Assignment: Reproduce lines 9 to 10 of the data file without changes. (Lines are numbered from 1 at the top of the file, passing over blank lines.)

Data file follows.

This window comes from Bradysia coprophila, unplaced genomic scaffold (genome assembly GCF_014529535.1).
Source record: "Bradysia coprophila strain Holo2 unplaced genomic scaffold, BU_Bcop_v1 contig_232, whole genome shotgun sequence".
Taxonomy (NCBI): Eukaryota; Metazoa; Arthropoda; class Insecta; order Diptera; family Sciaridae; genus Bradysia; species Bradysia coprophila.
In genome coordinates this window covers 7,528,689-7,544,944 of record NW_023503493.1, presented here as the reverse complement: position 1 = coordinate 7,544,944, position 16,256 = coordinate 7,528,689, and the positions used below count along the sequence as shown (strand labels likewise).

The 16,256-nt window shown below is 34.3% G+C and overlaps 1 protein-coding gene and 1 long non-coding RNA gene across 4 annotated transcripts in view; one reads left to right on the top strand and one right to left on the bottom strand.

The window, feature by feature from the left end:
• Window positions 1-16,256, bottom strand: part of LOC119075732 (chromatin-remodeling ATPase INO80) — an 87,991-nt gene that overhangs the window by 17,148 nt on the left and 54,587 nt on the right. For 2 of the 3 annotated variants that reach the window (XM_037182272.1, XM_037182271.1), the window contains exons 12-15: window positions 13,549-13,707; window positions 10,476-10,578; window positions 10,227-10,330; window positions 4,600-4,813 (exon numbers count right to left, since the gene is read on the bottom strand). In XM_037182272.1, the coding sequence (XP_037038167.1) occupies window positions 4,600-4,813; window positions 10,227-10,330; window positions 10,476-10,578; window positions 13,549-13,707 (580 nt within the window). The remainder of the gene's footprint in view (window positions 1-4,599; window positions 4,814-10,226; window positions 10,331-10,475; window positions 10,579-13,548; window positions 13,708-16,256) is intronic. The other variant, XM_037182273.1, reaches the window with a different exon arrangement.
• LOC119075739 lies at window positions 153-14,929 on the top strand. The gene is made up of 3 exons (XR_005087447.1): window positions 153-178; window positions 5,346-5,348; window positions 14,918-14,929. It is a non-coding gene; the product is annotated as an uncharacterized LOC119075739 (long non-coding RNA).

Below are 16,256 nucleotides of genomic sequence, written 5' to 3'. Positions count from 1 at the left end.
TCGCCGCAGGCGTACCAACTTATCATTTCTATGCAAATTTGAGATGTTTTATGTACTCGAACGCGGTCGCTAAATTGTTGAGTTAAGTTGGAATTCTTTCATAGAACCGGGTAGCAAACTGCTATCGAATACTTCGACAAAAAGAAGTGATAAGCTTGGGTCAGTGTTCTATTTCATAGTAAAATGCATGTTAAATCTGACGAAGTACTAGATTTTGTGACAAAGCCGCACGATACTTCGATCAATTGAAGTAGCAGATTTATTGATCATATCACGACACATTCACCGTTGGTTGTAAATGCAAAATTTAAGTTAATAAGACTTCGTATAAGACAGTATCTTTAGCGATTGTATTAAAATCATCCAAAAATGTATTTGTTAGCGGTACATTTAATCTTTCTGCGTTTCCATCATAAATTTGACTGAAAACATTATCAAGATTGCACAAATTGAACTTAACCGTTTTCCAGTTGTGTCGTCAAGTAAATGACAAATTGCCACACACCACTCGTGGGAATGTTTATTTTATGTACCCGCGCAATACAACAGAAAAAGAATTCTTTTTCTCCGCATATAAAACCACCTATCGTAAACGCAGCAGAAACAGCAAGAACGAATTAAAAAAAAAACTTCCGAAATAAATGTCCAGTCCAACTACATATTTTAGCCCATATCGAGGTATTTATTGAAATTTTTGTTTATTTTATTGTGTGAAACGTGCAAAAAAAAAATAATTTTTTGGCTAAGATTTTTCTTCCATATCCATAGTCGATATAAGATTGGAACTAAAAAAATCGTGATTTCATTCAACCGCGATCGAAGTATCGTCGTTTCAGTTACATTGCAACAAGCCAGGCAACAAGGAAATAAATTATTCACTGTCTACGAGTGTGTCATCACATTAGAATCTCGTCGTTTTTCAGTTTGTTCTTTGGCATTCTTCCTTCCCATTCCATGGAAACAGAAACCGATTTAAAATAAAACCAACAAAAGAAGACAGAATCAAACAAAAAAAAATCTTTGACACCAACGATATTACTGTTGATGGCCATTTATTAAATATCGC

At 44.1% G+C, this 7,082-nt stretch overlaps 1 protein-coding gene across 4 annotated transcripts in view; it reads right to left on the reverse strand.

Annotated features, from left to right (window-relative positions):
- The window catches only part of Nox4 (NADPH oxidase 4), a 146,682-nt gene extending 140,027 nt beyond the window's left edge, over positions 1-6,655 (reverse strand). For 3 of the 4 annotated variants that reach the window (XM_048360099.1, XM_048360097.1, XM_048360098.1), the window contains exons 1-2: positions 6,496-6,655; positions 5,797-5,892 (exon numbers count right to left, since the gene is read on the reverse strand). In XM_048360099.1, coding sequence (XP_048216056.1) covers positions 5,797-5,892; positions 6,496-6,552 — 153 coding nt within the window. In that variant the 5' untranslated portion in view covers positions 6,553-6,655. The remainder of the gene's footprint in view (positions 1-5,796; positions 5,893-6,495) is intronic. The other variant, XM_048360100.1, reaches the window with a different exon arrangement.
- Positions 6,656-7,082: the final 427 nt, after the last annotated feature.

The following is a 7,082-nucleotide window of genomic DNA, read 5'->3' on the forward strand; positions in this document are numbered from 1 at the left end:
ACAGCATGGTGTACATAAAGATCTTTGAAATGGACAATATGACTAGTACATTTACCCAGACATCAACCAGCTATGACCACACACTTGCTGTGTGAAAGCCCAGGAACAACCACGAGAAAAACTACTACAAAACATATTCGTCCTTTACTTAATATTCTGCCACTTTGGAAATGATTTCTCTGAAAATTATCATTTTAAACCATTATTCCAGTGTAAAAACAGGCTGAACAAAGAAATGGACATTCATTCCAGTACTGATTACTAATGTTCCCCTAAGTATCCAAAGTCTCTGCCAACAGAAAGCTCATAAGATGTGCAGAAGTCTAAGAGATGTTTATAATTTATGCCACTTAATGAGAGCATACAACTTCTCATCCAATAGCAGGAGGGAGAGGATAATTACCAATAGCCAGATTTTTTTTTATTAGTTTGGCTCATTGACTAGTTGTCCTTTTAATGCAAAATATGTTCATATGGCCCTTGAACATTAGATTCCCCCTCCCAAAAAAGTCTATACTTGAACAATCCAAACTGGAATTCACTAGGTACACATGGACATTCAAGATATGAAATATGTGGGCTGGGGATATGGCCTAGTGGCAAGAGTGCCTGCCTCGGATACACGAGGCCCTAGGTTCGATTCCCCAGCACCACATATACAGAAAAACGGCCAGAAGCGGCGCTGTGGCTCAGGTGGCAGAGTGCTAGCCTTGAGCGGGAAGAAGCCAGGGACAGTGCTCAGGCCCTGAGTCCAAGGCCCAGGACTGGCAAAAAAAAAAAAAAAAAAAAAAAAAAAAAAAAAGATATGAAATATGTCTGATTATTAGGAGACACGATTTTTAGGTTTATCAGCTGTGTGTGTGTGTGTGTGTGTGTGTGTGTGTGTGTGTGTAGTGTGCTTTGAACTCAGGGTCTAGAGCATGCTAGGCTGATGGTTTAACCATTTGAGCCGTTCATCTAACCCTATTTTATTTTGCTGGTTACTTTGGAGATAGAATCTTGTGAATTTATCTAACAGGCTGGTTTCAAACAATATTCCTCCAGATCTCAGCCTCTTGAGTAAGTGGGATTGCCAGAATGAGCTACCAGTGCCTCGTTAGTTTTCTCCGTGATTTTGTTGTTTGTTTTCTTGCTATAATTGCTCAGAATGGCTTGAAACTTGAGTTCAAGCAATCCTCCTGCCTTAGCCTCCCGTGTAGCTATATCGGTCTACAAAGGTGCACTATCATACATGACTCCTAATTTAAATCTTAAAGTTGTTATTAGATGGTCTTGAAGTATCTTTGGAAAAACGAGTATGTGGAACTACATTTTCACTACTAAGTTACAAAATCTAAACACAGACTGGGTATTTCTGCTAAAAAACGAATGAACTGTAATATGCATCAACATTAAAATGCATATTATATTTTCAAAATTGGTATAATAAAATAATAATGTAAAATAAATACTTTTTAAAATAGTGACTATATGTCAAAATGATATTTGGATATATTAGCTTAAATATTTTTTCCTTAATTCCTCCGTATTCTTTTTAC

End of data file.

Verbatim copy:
Below are 16,256 nucleotides of genomic sequence, written 5' to 3'. Positions count from 1 at the left end.
TCGCCGCAGGCGTACCAACTTATCATTTCTATGCAAATTTGAGATGTTTTATGTACTCGAACGCGGTCGCTAAATTGTTGAGTTAAGTTGGAATTCTTTCATAGAACCGGGTAGCAAACTGCTATCGAATACTTCGACAAAAAGAAGTGATAAGCTTGGGTCAGTGTTCTATTTCATAGTAAAATGCATGTTAAATCTGACGAAGTACTAGATTTTGTGACAAAGCCGCACGATACTTCGATCAATTGAAGTAGCAGATTTATTGATCATATCACGACACATTCACCGTTGGTTGTAAATGCAAAATTTAAGTTAATAAGACTTCGTATAAGACAGTATCTTTAGCGATTGTATTAAAATCATCCAAAAATGTATTTGTTAGCGGTACATTTAATCTTTCTGCGTTTCCATCATAAATTTGACTGAAAACATTATCAAGATTGCACAAATTGAACTTAACCGTTTTCCAGTTGTGTCGTCAAGTAAATGACAAATTGCCACACACCACTCGTGGGAATGTTTATTTTATGTACCCGCGCAATACAACAGAAAAAGAATTCTTTTTCTCCGCATATAAAACCACCTATCGTAAACGCAGCAGAAACAGCAAGAACGAATTAAAAAAAAAACTTCCGAAATAAATGTCCAGTCCAACTACATATTTTAGCCCATATCGAGGTATTTATTGAAATTTTTGTTTATTTTATTGTGTGAAACGTGCAAAAAAAAAATAATTTTTTGGCTAAGATTTTTCTTCCATATCCATAGTCGATATAAGATTGGAACTAAAAAAATCGTGATTTCATTCAACCGCGATCGAAGTATCGTCGTTTCAGTTACATTGCAACAAGCCAGGCAACAAGGAAATAAATTATTCACTGTCTACGAGTGTGTCATCACATTAGAATCTCGTCGTTTTTCAGTTTGTTCTTTGGCATTCTTCCTTCCCATTCCATGGAAACAGAAACCGATTTAAAATAAAACCAACAAAAGAAGACAGAATCAAACAAAAAAAAATCTTTGACACCAACGATATTACTGTTGATGGCCATTTATTAAATATCGC